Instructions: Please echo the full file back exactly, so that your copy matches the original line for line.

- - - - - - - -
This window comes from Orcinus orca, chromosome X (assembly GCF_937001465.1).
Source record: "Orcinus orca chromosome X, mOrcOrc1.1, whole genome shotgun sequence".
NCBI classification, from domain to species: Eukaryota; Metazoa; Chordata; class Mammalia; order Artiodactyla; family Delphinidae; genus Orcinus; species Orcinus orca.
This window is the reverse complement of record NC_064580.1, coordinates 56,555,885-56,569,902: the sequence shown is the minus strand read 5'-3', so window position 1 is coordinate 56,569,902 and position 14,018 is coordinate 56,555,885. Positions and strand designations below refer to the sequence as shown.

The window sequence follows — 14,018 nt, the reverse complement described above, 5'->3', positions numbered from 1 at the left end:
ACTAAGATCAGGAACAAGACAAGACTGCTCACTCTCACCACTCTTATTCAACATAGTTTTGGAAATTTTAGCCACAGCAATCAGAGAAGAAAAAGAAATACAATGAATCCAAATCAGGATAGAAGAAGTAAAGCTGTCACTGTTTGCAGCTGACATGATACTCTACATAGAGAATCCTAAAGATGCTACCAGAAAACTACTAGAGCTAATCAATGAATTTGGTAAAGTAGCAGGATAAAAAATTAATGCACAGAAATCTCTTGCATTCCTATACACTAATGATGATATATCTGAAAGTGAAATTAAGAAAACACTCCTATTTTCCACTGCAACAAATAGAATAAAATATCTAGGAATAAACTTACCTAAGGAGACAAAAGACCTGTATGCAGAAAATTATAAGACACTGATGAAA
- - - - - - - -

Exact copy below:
This window comes from Orcinus orca, chromosome X (assembly GCF_937001465.1).
Source record: "Orcinus orca chromosome X, mOrcOrc1.1, whole genome shotgun sequence".
NCBI classification, from domain to species: Eukaryota; Metazoa; Chordata; class Mammalia; order Artiodactyla; family Delphinidae; genus Orcinus; species Orcinus orca.
This window is the reverse complement of record NC_064580.1, coordinates 56,555,885-56,569,902: the sequence shown is the minus strand read 5'-3', so window position 1 is coordinate 56,569,902 and position 14,018 is coordinate 56,555,885. Positions and strand designations below refer to the sequence as shown.

The window sequence follows — 14,018 nt, the reverse complement described above, 5'->3', positions numbered from 1 at the left end:
ACTAAGATCAGGAACAAGACAAGACTGCTCACTCTCACCACTCTTATTCAACATAGTTTTGGAAATTTTAGCCACAGCAATCAGAGAAGAAAAAGAAATACAATGAATCCAAATCAGGATAGAAGAAGTAAAGCTGTCACTGTTTGCAGCTGACATGATACTCTACATAGAGAATCCTAAAGATGCTACCAGAAAACTACTAGAGCTAATCAATGAATTTGGTAAAGTAGCAGGATAAAAAATTAATGCACAGAAATCTCTTGCATTCCTATACACTAATGATGATATATCTGAAAGTGAAATTAAGAAAACACTCCTATTTTCCACTGCAACAAATAGAATAAAATATCTAGGAATAAACTTACCTAAGGAGACAAAAGACCTGTATGCAGAAAATTATAAGACACTGATGAAA